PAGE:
We have two area attacks in the party, my character, a warlord/wizard, and a fellow party member, a wizard. We have never had any problems with area attacks, even if the DM makes the enemy scatter.

Asbestos
2009-11-06, 07:44 PM
Do you napalm a field with your own soldiers on it? No.

In a modern fight if your soldiers and the enemy's are so intermingled that you can't call in a close air or artillery strike without it landing on your own guys... then you've potentially put your soldiers in a horrible situation already. Even so, you might sometimes need to bring the rain. Check out 'We Were Soldiers' when the 'Broken Arrow' command/order is issued.

Mando Knight
2009-11-06, 07:46 PM
Just because they're too spread out for Fireball doesn't mean you can't drop another daily on them.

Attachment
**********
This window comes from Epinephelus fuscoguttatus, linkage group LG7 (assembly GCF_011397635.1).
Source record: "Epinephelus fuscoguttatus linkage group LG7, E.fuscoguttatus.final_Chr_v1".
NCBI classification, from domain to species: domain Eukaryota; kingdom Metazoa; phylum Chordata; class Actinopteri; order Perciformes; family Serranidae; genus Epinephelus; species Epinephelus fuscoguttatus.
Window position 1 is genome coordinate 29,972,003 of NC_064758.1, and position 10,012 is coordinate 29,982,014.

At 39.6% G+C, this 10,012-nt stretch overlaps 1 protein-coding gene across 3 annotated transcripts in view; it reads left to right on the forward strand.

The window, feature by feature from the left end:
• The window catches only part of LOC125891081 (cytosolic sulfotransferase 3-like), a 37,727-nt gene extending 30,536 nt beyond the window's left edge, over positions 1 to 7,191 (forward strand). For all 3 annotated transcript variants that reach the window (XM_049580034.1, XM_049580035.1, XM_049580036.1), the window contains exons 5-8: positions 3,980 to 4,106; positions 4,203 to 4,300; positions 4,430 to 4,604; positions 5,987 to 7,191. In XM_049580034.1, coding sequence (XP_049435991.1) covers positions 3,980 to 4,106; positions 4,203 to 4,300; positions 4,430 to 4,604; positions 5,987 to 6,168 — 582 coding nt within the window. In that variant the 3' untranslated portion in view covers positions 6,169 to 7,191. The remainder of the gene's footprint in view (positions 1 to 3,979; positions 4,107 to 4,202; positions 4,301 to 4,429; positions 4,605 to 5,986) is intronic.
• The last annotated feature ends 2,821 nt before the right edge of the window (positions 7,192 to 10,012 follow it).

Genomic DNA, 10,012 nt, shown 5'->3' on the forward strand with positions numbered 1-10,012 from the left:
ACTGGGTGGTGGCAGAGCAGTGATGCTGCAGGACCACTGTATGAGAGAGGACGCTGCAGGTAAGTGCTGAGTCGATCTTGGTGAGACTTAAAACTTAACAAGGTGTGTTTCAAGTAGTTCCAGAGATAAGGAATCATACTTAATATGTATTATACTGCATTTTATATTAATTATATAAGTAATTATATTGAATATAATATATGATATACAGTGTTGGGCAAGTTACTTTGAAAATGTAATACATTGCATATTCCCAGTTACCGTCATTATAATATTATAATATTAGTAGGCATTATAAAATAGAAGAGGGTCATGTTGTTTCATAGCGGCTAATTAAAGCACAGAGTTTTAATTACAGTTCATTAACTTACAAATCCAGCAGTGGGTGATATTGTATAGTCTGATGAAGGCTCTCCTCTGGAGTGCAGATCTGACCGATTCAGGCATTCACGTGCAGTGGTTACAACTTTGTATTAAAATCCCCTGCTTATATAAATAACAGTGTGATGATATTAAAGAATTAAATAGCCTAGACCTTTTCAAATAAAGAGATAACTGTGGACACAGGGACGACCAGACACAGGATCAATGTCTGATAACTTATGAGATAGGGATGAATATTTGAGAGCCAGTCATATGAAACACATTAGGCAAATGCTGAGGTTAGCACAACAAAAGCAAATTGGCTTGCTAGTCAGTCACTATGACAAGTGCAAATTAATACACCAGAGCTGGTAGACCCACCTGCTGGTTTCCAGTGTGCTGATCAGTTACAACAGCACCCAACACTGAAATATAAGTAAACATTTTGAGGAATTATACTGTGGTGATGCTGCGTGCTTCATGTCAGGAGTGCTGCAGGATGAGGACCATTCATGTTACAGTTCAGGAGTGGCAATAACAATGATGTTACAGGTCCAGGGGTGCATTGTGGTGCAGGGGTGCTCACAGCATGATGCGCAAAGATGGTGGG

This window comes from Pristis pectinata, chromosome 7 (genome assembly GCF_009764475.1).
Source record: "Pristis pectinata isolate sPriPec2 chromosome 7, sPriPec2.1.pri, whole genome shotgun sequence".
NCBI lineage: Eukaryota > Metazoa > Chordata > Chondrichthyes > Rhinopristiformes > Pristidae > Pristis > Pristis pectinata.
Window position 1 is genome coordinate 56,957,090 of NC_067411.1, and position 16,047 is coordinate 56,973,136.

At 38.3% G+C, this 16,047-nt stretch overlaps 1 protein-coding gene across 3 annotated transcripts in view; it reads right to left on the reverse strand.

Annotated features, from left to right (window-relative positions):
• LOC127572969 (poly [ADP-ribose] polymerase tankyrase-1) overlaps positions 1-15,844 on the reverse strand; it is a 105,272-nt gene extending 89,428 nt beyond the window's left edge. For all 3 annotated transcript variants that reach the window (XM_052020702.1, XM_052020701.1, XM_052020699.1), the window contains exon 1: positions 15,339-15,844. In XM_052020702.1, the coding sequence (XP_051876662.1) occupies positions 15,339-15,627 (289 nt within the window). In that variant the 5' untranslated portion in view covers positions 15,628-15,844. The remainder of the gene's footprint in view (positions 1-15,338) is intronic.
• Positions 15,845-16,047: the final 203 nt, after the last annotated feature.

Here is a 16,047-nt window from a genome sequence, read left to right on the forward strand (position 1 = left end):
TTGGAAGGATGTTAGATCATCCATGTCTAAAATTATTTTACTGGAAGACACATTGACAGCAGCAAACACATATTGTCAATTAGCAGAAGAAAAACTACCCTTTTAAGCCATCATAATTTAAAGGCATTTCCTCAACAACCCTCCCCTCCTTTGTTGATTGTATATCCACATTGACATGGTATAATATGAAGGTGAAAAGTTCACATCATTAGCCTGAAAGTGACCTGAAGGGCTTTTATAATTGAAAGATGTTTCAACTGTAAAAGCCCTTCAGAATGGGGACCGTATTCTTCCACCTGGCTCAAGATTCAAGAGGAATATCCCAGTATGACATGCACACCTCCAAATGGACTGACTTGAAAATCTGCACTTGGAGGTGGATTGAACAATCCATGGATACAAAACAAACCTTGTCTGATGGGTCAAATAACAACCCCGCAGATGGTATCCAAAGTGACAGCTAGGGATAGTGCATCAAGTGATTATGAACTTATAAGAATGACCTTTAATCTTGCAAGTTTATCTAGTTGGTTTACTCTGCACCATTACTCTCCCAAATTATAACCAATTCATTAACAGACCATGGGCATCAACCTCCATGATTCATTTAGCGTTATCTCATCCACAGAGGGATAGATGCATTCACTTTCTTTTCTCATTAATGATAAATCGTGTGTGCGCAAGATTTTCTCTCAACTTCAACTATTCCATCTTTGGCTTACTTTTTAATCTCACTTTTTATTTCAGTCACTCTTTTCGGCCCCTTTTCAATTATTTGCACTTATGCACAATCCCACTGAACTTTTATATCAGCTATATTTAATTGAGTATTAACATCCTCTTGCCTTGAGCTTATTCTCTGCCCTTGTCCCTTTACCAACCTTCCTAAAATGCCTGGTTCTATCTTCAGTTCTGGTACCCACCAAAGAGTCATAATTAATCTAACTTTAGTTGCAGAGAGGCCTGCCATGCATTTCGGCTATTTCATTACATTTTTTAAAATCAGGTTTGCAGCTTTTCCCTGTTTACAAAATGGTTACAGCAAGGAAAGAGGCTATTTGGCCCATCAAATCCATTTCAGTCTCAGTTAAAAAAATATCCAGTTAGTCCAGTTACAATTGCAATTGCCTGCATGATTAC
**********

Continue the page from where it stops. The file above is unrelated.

And if you only picked AoE powers, you're only bringing your problem on yourself. Magic Missile and Ray of Frost aren't as good of powers as Thunderwave, but the Ray forces a second target to stay close to the Fighter instead of charging you, and Magic Missile does decent damage while combining with powers that allow for Ranged Basic attacks (like the "stab him for me" type Warlord powers).

Kurald Galain
2009-11-07, 02:10 PM
...you're missing my argument. If your AoE forces your opponents to spread out without its use, then your AoE is essentially a gun loaded with blanks.

But that's not how it works. The wizard has huge areas plus enlarge spell, so will frequently still be able to catch multiple enemies in an area effect. Wizards are quite good at creating a catch-22: if an enemy (other than artillery) stays back in order to remain outside the area effect, then the enemy is being ineffective. If the enemy comes forward, he eats the effect.